Ford is bringing its self-driving cars to Miami

Ford is bringing its fleet of self-driving cars to the neon-splashed streets of Miami to test out its future commercial plans for robot cars, which include ride-hailing and deliveries, the automaker announced today.

With a pipe organ-style suit of sensors on the roof and the Spanish word for “research” emblazoned below the grille, Ford says its self-driving cars bring the promise of safer streets and more efficient deliveries — and probably more than a few fender benders. The cars arrived last week, and testing is already underway.

Initially, Ford will test two types of autonomous cars in Miami: the aforementioned blue-and-white research vehicles with hardware and software technology by Argo, a self-driving startup backed by Ford; and self-driving delivery cars that Ford last deployed in Ann Arbor, Michigan, in partnership with Domino’s Pizza. Ford said it hoped to eventually have “thousands” of self-driving cars deployed in the city.

But for now, the company won’t say exactly how many it has prowling the streets of North Beach and the surrounding communities. The Argo research cars are currently driving all over the city in autonomous mode while collecting high-definition mapping data. Meanwhile, the Domino’s car (there is only one at the moment) is being operated by a human driver while the company studies how customers interact with an autonomous delivery vehicle. Safety drivers will remain behind the wheel of all of Ford’s autonomous vehicles for the time being, although the company is currently building an AV without traditional controls like pedals and steering wheels, which it plans to release by 2021.

Ford has also built a service center for its autonomous vehicles close to downtown Miami. The new terminal will serve as a home base for Ford’s cars when they aren’t out on the streets and a place where they can transfer data and have their sensors cleaned and calibrated.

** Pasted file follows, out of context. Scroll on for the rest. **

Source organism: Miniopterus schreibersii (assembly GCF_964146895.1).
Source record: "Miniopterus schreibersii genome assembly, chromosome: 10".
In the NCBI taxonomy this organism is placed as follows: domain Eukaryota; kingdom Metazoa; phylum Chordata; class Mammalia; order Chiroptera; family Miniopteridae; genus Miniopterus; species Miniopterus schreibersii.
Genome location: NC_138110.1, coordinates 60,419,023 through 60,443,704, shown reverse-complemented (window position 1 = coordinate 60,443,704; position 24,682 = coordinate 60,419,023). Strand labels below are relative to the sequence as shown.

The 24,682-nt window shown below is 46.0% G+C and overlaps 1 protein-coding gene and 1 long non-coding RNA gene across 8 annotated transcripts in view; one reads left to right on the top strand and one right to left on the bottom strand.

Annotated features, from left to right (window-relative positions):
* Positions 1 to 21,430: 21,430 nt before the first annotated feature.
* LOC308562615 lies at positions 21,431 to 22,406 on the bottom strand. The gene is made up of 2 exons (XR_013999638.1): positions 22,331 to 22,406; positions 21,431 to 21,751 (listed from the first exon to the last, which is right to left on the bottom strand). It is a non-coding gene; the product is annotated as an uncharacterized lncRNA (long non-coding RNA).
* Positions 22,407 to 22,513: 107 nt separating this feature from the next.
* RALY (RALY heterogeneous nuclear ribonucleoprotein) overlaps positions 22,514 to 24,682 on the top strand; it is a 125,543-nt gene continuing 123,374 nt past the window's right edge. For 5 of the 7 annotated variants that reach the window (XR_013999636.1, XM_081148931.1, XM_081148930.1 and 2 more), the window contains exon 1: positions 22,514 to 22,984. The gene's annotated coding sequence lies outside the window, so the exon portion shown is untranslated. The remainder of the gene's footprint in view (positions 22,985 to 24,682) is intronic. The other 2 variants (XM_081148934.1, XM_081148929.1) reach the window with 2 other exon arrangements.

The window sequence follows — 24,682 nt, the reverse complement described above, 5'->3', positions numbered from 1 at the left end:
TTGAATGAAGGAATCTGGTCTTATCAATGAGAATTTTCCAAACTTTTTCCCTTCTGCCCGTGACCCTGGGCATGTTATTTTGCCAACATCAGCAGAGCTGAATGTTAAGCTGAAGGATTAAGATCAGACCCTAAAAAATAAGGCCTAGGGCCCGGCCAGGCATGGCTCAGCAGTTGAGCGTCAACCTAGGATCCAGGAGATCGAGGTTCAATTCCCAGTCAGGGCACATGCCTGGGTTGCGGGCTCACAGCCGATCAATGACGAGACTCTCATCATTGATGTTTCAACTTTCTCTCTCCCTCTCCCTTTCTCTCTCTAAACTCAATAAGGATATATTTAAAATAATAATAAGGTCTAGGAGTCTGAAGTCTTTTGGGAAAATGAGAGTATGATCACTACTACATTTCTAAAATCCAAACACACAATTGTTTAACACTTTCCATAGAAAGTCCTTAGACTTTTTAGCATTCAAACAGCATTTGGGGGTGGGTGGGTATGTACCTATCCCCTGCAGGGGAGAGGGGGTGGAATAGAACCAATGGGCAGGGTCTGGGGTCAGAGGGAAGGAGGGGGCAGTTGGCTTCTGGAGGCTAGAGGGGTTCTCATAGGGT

Miami will also serve as a testbed for Ford’s forthcoming Transportation Mobility Cloud, an open-sourced platform for cities and other transportation partners that it announced last month at CES. Companies that have announced partnerships with Ford, like Lyft and Postmates, will soon be able to provide ride-hailing trips and deliveries using Ford’s self-driving cars, said Sherif Marakby, Ford’s vice president for autonomous vehicles and electrification.


“We’re really excited that we’re doing this already,” Marakby said in a call with reporters. “We’re not announcing that we’re going to the first city, we’re announcing that we are in the first city. We have a depot. We’re mapping the city. And we’re operating a business. So we’re very excited, and we feel that it does take all of these elements coming together and starting the development in parallel is absolutely the right thing to do, and we feel that differentiates Ford from the others.”

The automaker has been lagging slightly in the race to develop self-driving cars — not necessarily for lack of effort, but because its competitors have moved much more aggressively in the last year. Waymo, the self-driving unit of Google parent Alphabet, is gearing up to launch a driverless ride-hailing service in Phoenix, while GM’s Cruise has said it would launch its own robot taxi service in San Francisco. Uber has self-driving cars picking up passengers in Pittsburgh and Phoenix, and Lyft has teamed up with NuTonomy to launch a small ride-hailing pilot in Boston.

Last year was a challenging one for the Blue Oval, with stagnate sales numbers and awkwardly timed management shuffles. Jim Hackett replaced Mark Fields as CEO right after Ford announced a $1 billion investment in Argo. And last week, Ford president Raj Nair stepped down after admitting to “inappropriate behavior.”